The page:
'It's a nightmare': Grandmother of Aliyah Sanderson speaks out as Crown closes in Robert Leeming trial
Jodi Sanderson described her 22-month-old granddaughter, Aliyah, as a very active baby with lots of happiness in her life.
On Friday, she listened once again to traumatic details involving the discovery of her beloved granddaughter's remains.
“It’s a nightmare that I wouldn’t wish on my worst enemy,” she said.
“I don’t know how I could have survived if they weren’t found, it’s just a nightmare that I’m reliving over and over.”
Aliyah, along with her 25-year-old mother, Jasmine Lovett, was found dead under piles of branches and mulch in a shallow grave near Grizzly Creek, a day-use area in Kananaskis Country, west of Calgary.
Robert Leeming, a 36-year-old U.K. citizen, has pleaded guilty to second-degree murder in the death of Lovett, but not guilty to second-degree murder in the death of Sanderson.
The mother and toddler were reported missing in April 2019 after they didn't show up for a family dinner. Leeming was initially arrested as a suspect but released without charge.
Court heard that a few weeks later, two undercover officers approached Leeming on a street near his Cranston home. Both were working on Operation Highwood, a 4.5-hour sting that culminated in Leeming leading the two undercover officers to Lovett and Sanderson’s bodies.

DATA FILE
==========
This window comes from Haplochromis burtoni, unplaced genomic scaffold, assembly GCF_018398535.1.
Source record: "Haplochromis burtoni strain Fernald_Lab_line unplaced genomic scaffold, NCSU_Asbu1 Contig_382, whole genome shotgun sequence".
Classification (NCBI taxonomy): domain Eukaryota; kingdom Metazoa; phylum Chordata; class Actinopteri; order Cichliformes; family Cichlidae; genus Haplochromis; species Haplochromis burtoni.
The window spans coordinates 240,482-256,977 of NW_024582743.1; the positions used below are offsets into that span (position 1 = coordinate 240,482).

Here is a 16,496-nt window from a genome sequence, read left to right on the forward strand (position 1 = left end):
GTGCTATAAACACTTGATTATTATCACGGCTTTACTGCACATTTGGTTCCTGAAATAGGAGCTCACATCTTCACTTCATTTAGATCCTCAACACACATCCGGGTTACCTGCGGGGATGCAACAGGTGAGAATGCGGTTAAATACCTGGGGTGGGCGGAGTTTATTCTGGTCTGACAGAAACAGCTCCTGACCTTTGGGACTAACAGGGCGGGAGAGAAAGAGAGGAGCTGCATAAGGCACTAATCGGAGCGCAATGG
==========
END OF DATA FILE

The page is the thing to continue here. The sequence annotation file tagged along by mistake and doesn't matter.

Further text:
They said they recognized Leeming from media reports, telling him there was a bag of evidence found by a "nosy neighbour" that he may want to take care of.
Crown prosecutor Douglas Taylor continued to make his case in court Friday, interviewing an undercover police officer who was able to convince Leeming to show them where the bodies were.
The officer, who cannot be identified due to a publication ban, described several hours of audio recording conversations he had with Leeming, including the moment the bodies of Sanderson and Lovett were discovered.
“We exited the vehicle and I described following Mr. Leeming into the trees and as we walked, Mr. Leeming suddenly stopped,” the officer said in court.
“I said ‘OK, where to?’ (Leeming) said, ‘you’re looking at it.’ I saw a small bit of blue which appeared to be moving blankets and I told (Leeming) not to touch anything so that we could preserve the scene.”
Court heard that the bodies were located near a large rock and officers were able to drive into the area by taking a pole from the centre of the road blocking an entranceway.
“Mr. Leeming indicated a small opening where we could drive up through the ditch and into some trees.”
The officer said Leeming also expressed relief that his 2014 Mercedes seized by police was an older model.
"It's funny 'cause they were telling me the Mercedes, they pretty much can hook up to the computer in the car and know exactly where I've been,'' Leeming said with a laugh.
"It's too old a car. If it was an '18, then I'd be in jail.''
Leeming appeared in court Friday wearing a grey sweatshirt and often rested his head in his hands, while looking down.
The prosecution was expected to wrap up its case Friday. The court case presided by Justice Keith Yamauchi will continue at 1030 a.m. Tuesday.
With files from The Canadian Press
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